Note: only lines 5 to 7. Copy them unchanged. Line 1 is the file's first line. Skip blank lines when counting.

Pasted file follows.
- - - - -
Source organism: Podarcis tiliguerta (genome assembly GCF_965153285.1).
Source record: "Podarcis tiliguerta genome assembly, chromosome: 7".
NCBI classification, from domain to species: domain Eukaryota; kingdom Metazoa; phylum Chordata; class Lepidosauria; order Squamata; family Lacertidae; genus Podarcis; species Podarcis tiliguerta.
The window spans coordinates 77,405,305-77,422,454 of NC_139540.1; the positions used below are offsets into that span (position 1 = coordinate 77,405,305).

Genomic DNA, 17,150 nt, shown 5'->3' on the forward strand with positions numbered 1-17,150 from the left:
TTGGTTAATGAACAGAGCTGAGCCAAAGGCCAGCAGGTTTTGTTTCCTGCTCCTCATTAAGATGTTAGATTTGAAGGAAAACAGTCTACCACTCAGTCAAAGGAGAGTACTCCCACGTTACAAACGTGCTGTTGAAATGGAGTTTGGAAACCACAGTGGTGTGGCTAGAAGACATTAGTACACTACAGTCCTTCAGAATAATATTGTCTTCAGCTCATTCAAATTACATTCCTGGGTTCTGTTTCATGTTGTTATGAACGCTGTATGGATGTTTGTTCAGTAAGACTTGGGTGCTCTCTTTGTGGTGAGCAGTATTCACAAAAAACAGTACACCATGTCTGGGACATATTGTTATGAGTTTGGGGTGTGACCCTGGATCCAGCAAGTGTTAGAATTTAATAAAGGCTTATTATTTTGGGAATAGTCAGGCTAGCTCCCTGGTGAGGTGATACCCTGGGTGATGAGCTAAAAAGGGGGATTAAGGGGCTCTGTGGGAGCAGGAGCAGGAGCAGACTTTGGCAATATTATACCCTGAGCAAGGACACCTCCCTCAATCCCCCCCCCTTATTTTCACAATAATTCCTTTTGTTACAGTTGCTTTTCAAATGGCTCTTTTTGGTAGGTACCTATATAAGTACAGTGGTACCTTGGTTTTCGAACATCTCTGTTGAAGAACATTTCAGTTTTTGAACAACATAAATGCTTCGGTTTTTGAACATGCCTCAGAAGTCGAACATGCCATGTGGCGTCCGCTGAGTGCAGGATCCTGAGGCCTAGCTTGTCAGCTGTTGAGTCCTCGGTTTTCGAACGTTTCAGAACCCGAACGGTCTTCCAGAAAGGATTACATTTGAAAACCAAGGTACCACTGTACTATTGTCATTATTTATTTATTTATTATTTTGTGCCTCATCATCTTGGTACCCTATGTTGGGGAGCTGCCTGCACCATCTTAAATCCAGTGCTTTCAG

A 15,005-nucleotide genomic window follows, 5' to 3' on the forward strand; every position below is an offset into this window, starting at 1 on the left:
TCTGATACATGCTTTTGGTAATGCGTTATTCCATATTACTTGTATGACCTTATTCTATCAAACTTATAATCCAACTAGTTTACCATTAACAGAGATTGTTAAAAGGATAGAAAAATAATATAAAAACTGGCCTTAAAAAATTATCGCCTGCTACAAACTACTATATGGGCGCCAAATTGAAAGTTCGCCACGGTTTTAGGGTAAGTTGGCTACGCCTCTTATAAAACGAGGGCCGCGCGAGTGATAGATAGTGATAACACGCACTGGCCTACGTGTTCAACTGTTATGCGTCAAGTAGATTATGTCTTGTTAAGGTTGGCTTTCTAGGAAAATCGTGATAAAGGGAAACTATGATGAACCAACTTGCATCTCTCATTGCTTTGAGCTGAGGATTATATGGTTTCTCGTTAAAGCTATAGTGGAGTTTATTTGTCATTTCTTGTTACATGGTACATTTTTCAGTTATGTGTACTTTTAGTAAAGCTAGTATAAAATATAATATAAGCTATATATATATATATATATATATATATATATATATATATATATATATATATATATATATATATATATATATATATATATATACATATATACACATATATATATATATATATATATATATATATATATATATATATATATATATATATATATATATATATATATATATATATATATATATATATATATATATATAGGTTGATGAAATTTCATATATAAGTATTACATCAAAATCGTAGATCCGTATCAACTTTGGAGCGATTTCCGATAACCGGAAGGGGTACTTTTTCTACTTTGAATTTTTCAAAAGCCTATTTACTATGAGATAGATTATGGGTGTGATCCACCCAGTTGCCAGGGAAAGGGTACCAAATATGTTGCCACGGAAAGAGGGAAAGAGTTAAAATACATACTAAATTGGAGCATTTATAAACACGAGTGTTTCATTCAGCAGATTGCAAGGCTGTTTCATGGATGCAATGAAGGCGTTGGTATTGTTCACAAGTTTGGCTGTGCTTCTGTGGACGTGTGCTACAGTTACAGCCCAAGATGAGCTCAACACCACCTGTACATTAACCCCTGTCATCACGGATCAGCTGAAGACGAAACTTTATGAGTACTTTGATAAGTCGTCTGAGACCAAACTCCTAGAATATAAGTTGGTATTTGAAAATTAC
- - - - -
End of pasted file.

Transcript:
Genomic DNA, 17,150 nt, shown 5'->3' on the forward strand with positions numbered 1-17,150 from the left:
TTGGTTAATGAACAGAGCTGAGCCAAAGGCCAGCAGGTTTTGTTTCCTGCTCCTCATTAAGATGTTAGATTTGAAGGAAAACAGTCTACCACTCAGTCAAAGGAGAGTACTCCCACGTTACAAACGTGCTGTTGAAATGGAGTTTGGAAACCACAGTGGTGTGGCTAGAAGACATTAGTACACTACAGTCCTTCAGAATAATATTGTCTTCAGCTCATTCAAATTACATTCCTGGGTTCTGTTTCATGTTGTTATGAACGCTGTATGGATGTTTGTTCAGTAAGACTTGGGTGCTCTCTTTGTGGTGAGCAGTATTCACAAAAAACAGTACACCATGTCTGGGACATATTGTTATGAGTTTGGGGTGTGACCCTGGATCCAGCAAGTGTTAGAATTTAATAAAGGCTTATTATTTTGGGAATAGTCAGGCTAGCTCCCTGGTGAGGTGATACCCTGGGTGATGAGCTAAAAAGGGGGATTAAGGGGCTCTGTGGGAGCAGGAGCAGGAGCAGACTTTGGCAATATTATACCCTGAGCAAGGACACCTCCCTCAATCCCCCCCCCTTATTTTCACAATAATTCCTTTTGTTACAGTTGCTTTTCAAATGGCTCTTTTTGGTAGGTACCTATATAAGTACAGTGGTACCTTGGTTTTCGAACATCTCTGTTGAAGAACATTTCAGTTTTTGAACAACATAAATGCTTCGGTTTTTGAACATGCCTCAGAAGTCGAACATGCCATGTGGCGTCCGCTGAGTGCAGGATCCTGAGGCCTAGCTTGTCAGCTGTTGAGTCCTCGGTTTTCGAACGTTTCAGAACCCGAACGGTCTTCCAGAAAGGATTACATTTGAAAACCAAGGTACCACTGTACTATTGTCATTATTTATTTATTTATTATTTTGTGCCTCATCATCTTGGTACCCTATGTTGGGGAGCTGCCTGCACCATCTTAAATCCAGTGCTTTCAG

A 15,005-nucleotide genomic window follows, 5' to 3' on the forward strand; every position below is an offset into this window, starting at 1 on the left: